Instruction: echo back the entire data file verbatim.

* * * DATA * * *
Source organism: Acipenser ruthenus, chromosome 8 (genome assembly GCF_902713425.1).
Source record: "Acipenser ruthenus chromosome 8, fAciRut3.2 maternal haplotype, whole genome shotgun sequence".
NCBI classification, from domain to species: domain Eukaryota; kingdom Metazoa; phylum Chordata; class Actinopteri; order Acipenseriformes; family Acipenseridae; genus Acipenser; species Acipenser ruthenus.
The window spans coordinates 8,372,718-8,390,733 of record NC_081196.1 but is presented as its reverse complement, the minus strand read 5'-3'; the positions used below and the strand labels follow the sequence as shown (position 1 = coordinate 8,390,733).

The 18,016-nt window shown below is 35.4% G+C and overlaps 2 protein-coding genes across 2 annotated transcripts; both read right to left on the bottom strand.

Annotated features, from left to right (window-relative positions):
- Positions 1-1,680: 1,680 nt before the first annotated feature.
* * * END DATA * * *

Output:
Source organism: Acipenser ruthenus, chromosome 8 (genome assembly GCF_902713425.1).
Source record: "Acipenser ruthenus chromosome 8, fAciRut3.2 maternal haplotype, whole genome shotgun sequence".
NCBI classification, from domain to species: domain Eukaryota; kingdom Metazoa; phylum Chordata; class Actinopteri; order Acipenseriformes; family Acipenseridae; genus Acipenser; species Acipenser ruthenus.
The window spans coordinates 8,372,718-8,390,733 of record NC_081196.1 but is presented as its reverse complement, the minus strand read 5'-3'; the positions used below and the strand labels follow the sequence as shown (position 1 = coordinate 8,390,733).

The 18,016-nt window shown below is 35.4% G+C and overlaps 2 protein-coding genes across 2 annotated transcripts; both read right to left on the bottom strand.

Annotated features, from left to right (window-relative positions):
- Positions 1-1,680: 1,680 nt before the first annotated feature.